Report on services for kids in garda custody

A report published today on the experiences of children in Garda custody highlighted the lack of adequate facilities for interviewing children and said improvements must be a priority.

The study, carried out for the Police Department by the UCC School of Law, found that some children had negative experiences of detention in Garda before or during the interviews.

Children, it is said, are particularly at risk when interviewed by gardaí and have the right to be treated with child-friendly communication and language in an age-appropriate manner.

The report also highlights a child’s ability to exercise their right to legal advice or to waive their right to a lawyer.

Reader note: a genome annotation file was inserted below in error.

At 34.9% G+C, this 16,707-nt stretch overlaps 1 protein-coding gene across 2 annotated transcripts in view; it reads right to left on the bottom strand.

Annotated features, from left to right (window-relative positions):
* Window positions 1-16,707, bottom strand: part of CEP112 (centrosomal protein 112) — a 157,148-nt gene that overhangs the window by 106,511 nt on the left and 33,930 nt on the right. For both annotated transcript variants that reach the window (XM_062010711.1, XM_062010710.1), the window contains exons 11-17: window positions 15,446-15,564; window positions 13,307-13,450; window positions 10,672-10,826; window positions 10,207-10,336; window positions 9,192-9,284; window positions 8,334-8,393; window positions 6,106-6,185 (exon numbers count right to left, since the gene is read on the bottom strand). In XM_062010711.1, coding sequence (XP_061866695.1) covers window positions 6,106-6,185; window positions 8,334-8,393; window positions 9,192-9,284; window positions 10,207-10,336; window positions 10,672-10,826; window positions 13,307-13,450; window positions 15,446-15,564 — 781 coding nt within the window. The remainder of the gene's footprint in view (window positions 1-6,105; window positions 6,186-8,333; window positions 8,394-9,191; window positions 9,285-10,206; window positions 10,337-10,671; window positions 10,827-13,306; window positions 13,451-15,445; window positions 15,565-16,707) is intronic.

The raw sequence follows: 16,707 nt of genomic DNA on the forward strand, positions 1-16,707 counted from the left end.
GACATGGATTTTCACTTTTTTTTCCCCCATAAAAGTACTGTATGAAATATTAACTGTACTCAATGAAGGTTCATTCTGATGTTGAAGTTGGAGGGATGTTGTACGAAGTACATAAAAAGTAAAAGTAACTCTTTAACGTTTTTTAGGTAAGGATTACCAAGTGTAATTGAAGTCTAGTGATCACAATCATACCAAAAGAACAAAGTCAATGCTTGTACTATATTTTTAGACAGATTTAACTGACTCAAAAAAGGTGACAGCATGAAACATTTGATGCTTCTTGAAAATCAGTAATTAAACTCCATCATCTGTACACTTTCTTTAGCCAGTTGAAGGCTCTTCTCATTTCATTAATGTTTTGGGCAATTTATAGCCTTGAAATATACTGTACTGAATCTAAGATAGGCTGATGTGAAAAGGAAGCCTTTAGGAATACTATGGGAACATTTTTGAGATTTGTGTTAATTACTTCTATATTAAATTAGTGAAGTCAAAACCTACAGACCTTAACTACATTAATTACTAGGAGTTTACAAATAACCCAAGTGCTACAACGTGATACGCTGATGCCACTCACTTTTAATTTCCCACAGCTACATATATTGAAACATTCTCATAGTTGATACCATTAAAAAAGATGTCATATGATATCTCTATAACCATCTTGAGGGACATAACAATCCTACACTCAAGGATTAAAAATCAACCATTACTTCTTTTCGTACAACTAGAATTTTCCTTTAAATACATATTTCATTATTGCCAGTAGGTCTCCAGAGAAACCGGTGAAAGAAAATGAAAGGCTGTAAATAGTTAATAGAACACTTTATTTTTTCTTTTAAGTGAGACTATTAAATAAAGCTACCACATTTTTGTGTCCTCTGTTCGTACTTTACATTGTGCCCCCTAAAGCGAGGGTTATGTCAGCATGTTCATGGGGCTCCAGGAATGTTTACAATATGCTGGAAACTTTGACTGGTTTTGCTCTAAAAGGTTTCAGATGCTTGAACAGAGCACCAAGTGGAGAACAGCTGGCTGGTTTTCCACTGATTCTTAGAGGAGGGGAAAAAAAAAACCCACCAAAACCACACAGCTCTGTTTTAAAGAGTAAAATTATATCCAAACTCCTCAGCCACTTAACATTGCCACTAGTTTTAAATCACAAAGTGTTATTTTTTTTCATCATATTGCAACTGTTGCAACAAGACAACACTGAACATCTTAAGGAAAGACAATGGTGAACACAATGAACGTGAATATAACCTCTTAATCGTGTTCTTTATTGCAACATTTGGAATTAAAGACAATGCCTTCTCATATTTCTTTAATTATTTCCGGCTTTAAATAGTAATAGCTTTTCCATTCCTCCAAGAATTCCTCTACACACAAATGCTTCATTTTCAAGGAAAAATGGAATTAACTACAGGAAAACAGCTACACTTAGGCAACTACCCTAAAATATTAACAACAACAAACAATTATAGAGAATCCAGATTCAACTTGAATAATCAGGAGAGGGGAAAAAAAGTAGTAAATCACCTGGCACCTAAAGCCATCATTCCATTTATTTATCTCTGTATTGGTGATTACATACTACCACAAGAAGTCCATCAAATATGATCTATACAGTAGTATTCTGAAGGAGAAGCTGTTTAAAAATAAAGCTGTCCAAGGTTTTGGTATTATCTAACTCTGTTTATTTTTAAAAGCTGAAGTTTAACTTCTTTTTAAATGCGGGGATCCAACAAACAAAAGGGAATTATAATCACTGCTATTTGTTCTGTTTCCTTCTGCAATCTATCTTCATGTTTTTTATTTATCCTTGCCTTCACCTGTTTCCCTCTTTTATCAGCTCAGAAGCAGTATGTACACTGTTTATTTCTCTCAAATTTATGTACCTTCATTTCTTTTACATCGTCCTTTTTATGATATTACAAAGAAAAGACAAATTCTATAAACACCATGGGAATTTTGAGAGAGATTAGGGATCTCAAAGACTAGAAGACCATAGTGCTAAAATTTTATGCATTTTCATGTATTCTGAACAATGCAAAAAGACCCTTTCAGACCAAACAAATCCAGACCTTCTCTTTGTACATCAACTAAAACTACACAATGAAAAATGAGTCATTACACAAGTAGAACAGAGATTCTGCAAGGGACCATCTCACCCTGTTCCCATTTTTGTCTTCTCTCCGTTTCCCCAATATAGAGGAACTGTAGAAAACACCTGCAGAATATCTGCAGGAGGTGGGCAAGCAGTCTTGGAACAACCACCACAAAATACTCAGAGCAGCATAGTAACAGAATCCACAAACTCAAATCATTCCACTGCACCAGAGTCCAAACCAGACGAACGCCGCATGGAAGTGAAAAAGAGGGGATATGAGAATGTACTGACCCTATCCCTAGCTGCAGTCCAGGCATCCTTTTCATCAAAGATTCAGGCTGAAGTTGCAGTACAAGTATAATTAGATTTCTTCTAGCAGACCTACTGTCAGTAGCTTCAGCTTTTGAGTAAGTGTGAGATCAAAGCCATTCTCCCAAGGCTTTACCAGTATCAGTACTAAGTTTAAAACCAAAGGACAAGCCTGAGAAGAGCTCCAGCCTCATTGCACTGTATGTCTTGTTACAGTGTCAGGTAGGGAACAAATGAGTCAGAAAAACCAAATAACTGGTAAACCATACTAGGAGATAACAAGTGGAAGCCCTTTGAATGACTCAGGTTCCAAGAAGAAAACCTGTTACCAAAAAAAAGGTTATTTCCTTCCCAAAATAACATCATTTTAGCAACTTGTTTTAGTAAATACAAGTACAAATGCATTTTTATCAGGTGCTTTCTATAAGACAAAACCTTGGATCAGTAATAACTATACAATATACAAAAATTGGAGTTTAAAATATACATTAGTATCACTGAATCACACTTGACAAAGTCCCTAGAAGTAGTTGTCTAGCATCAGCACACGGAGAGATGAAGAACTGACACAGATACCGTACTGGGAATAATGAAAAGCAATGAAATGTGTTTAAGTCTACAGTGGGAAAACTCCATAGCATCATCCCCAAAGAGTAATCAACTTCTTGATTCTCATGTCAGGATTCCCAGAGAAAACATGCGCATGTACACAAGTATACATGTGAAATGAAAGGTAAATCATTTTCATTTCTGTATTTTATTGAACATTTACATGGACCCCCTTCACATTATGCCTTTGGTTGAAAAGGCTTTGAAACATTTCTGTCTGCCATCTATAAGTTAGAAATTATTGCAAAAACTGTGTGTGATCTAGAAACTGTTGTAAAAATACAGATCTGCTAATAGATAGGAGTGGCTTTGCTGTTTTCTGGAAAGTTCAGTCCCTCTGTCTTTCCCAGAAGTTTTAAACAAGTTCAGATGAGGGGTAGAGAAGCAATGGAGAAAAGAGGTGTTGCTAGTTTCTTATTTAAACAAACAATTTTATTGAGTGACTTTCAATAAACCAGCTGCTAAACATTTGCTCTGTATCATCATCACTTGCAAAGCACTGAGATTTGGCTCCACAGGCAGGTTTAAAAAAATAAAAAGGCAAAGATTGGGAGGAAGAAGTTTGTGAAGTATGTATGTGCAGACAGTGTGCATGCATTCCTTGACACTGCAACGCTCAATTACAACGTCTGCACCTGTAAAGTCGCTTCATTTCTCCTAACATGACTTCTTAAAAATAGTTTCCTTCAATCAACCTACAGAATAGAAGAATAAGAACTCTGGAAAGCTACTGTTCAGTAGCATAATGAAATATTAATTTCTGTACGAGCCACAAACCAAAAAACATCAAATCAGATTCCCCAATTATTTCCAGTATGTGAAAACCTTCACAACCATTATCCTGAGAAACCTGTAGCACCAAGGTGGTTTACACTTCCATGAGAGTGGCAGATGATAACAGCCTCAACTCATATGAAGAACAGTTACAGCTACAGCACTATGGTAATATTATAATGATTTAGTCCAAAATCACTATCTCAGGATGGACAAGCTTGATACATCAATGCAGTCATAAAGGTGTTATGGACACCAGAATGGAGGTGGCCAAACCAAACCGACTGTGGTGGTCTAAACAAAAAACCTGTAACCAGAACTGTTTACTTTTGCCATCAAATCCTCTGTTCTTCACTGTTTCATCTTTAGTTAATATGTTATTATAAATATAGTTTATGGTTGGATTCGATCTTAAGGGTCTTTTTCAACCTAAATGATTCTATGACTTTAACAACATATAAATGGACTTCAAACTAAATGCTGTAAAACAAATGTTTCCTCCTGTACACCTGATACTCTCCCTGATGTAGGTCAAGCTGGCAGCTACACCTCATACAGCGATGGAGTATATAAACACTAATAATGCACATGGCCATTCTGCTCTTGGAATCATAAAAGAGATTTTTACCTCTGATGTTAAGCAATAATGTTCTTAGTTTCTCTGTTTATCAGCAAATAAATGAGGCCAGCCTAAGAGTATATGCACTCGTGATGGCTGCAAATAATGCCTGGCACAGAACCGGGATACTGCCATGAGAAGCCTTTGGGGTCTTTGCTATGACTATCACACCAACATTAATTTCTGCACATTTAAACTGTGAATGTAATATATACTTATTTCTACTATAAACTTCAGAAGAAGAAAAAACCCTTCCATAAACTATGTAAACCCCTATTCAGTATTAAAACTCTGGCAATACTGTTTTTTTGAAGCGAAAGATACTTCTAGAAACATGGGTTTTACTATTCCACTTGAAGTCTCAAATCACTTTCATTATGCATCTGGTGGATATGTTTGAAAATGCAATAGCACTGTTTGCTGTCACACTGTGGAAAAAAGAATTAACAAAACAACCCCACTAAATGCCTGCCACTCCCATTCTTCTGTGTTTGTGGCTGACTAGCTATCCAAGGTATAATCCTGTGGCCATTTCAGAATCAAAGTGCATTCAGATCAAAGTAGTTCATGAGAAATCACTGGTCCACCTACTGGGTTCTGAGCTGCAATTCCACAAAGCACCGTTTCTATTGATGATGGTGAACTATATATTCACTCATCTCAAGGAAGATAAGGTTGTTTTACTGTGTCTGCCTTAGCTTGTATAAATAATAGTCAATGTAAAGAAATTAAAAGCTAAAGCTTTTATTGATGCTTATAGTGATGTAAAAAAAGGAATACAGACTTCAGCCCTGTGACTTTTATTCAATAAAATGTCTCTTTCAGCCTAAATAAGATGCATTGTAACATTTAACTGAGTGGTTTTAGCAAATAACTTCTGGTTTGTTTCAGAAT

It should be noted that practical problems often arise when a parent or legal guardian is not available to visit a Garda station and that further legal guidance could clarify this problem.

According to the report, the experience of the child in custody often depends on the approach of the individual officer and special measures should be taken for children with learning difficulties and additional vulnerabilities.

Allegations of ill-treatment, including physical and verbal abuse, are a matter of serious concern and require urgent action.

According to the report, all professionals who work with children, including gardaí and the lawyers who advise the children, need additional specialized training.

It is said that detaining children in Garda custody should only be a last resort and that the facilities in train stations should be improved.

It is said that a zero-tolerance approach should be adapted to any abuse of children and that specialist training should be developed for gardaí and lawyers.

It is also recommended to better monitor children’s rights during questioning and to conduct further research into Garda interviews with suspects.

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